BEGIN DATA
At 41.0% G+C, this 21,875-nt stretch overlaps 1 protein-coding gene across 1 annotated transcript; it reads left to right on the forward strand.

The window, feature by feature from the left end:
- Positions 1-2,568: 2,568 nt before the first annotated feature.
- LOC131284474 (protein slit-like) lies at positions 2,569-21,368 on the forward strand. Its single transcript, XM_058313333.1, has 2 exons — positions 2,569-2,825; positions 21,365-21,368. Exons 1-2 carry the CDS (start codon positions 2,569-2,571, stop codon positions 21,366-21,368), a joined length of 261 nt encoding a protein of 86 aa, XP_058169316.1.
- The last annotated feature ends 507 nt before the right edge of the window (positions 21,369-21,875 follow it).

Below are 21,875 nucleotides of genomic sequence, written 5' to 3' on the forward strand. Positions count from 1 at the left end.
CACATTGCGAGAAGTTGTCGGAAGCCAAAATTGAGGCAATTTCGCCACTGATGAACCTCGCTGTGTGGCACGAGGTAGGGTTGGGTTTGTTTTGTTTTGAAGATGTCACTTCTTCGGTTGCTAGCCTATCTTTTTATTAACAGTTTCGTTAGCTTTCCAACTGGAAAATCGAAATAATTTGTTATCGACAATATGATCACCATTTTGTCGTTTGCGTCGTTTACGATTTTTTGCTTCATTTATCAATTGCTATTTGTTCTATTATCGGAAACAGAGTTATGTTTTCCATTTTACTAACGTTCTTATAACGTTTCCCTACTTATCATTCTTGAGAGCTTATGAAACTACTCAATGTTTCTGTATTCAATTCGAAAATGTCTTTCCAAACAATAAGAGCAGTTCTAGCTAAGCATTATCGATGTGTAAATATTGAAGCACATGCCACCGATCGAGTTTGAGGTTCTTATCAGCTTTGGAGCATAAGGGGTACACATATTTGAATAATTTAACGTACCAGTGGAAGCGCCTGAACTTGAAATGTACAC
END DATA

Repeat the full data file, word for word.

At 41.0% G+C, this 21,875-nt stretch overlaps 1 protein-coding gene across 1 annotated transcript; it reads left to right on the forward strand.

The window, feature by feature from the left end:
- Positions 1-2,568: 2,568 nt before the first annotated feature.
- LOC131284474 (protein slit-like) lies at positions 2,569-21,368 on the forward strand. Its single transcript, XM_058313333.1, has 2 exons — positions 2,569-2,825; positions 21,365-21,368. Exons 1-2 carry the CDS (start codon positions 2,569-2,571, stop codon positions 21,366-21,368), a joined length of 261 nt encoding a protein of 86 aa, XP_058169316.1.
- The last annotated feature ends 507 nt before the right edge of the window (positions 21,369-21,875 follow it).

Below are 21,875 nucleotides of genomic sequence, written 5' to 3' on the forward strand. Positions count from 1 at the left end.
CACATTGCGAGAAGTTGTCGGAAGCCAAAATTGAGGCAATTTCGCCACTGATGAACCTCGCTGTGTGGCACGAGGTAGGGTTGGGTTTGTTTTGTTTTGAAGATGTCACTTCTTCGGTTGCTAGCCTATCTTTTTATTAACAGTTTCGTTAGCTTTCCAACTGGAAAATCGAAATAATTTGTTATCGACAATATGATCACCATTTTGTCGTTTGCGTCGTTTACGATTTTTTGCTTCATTTATCAATTGCTATTTGTTCTATTATCGGAAACAGAGTTATGTTTTCCATTTTACTAACGTTCTTATAACGTTTCCCTACTTATCATTCTTGAGAGCTTATGAAACTACTCAATGTTTCTGTATTCAATTCGAAAATGTCTTTCCAAACAATAAGAGCAGTTCTAGCTAAGCATTATCGATGTGTAAATATTGAAGCACATGCCACCGATCGAGTTTGAGGTTCTTATCAGCTTTGGAGCATAAGGGGTACACATATTTGAATAATTTAACGTACCAGTGGAAGCGCCTGAACTTGAAATGTACAC